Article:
NOT IF, BUT WHEN
As a person who is not yet radioactive, I feel that the primary approach to resolving Japan's energy problems should involve lifestyle simplification and education, coupled with all-out support for research and development of alternative clean energy sources.
But then my thoughts are affected by the facts that the Japanese government, the world's longest single-party rule, is enthralled by nuclear power (a bottomless public works pork barrel), that tiny Japan has the third most nuclear power plants in the world (53, after the US and France [Addendum, July 2007: now second in the world, with 55]), that Japan is one of the most earthquake prone nations on earth and that of those 53 quietly seething nuclear facilities, 13 (and 2 in planning) are clustered together on the Japan Sea coast within a few dozen kilometers of my house. And immediately upwind of 30 million other people.
The extent to which the use of nuclear power in Japan depends on public ignorance and corporate-government callousness is apparent in these two articles:
"Of all the places in all the world where no one in their right mind would build scores of nuclear power plants, Japan would be pretty near the top of the list.
When I asked ERC [Emergency Response Center] officials how they planned to evacuate millions of people from Shizuoka Prefecture and beyond after a Kobe-magnitude earthquake (Kobe is on the same subduction zone as Hamaoka) destroyed communication lines, roads, railroads, drinking-water supplies and sewage lines, they had no answer."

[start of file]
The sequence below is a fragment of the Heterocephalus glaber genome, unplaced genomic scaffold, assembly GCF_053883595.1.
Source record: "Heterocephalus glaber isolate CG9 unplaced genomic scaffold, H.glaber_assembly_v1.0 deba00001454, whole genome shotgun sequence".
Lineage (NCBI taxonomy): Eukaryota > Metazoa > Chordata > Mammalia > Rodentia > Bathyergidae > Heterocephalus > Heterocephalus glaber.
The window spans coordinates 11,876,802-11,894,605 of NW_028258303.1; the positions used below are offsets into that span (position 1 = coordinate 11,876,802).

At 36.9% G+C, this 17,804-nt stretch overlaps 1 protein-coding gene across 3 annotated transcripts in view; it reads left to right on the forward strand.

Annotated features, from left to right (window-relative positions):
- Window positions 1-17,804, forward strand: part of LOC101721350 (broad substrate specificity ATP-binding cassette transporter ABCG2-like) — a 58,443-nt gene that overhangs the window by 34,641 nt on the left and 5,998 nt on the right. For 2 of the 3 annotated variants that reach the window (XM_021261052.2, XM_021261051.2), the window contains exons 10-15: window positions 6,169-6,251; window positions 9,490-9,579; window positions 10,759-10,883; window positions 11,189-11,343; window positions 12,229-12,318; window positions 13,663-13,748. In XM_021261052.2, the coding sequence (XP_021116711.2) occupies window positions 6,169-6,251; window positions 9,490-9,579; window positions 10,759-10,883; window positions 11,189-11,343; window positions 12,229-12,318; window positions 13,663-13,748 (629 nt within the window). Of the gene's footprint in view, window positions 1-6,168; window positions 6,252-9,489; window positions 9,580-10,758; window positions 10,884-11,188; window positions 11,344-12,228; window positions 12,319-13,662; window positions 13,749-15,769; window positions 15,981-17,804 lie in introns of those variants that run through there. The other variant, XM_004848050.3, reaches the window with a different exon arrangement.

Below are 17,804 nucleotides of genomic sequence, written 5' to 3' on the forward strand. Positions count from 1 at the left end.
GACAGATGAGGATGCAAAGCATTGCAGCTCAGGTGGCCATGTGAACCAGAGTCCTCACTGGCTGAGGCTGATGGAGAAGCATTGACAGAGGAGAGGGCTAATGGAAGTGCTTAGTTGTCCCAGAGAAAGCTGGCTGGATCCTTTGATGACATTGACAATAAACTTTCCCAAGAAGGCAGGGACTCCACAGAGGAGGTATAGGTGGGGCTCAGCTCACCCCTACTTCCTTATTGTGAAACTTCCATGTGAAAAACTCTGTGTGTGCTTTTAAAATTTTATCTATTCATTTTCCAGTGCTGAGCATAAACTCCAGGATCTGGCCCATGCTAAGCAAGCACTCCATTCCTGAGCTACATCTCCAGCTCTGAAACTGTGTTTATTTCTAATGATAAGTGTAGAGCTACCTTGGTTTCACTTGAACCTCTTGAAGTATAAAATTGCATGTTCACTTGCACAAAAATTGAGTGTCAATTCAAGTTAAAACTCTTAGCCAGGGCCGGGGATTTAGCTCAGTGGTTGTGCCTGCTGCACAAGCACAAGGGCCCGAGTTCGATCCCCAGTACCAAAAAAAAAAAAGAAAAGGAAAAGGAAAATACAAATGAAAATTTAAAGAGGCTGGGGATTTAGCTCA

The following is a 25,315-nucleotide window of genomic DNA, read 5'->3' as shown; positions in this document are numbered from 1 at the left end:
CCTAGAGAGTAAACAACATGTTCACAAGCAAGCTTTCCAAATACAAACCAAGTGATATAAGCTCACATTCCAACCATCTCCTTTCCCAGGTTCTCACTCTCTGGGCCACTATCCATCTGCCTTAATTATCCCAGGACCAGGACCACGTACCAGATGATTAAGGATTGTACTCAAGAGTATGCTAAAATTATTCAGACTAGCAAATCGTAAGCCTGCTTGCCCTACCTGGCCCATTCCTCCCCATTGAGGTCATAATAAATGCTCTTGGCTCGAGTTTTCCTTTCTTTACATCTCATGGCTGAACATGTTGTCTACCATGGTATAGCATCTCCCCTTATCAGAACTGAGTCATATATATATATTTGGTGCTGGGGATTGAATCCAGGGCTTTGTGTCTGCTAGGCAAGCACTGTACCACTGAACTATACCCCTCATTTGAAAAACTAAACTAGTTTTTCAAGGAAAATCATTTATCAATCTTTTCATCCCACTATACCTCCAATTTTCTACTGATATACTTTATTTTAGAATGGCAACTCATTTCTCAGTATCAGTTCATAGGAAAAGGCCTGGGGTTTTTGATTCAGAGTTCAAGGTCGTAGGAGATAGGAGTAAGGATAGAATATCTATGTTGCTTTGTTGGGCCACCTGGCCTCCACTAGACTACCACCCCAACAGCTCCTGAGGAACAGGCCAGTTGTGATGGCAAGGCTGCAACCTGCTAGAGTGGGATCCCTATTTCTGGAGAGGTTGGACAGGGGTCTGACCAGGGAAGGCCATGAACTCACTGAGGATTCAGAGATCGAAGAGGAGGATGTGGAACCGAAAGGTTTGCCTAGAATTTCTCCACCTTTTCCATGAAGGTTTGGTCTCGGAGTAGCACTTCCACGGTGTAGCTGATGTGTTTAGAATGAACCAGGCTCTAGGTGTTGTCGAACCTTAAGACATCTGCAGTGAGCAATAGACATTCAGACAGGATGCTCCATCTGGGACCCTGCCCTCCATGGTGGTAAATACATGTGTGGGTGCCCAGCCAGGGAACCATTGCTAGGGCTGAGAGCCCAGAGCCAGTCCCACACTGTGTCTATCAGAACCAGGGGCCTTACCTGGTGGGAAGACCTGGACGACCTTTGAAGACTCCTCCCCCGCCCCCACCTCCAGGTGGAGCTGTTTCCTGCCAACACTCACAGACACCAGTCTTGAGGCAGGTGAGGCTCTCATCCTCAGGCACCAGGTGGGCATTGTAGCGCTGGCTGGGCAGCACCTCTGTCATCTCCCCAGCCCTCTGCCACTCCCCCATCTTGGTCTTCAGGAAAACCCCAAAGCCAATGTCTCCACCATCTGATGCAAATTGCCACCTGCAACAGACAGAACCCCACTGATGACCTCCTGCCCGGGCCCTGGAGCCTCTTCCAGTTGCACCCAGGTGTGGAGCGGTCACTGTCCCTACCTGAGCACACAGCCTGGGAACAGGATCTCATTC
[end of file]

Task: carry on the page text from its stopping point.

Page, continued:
"It was clear that most Commission members were either pro-nuclear or felt that to encourage spirited discussion of basic issues like the necessity of nuclear power was not part of their mandate. After all, they had a five-year plan for Japan's nuclear power industry that they had to compile by late 2005, and since nuclear power was already providing about a third of the nation's electric power needs overall, what was the point in arguing with people who didn't want it? The result of the meeting was not a lighthearted farce, but something that looked as rigged as a pro wrestling match.
And so it was. Just a few weeks later, on November 12th, the Atomic Energy Commission released an interim report on nuclear fuel recycling and concluded that it should go forward. Virtually none of the facts presented by the anti-nuclear activists were acknowledged. But when it comes to Japan's nuclear power industry, inconvenient facts often do not matter."
Am I glowing yet?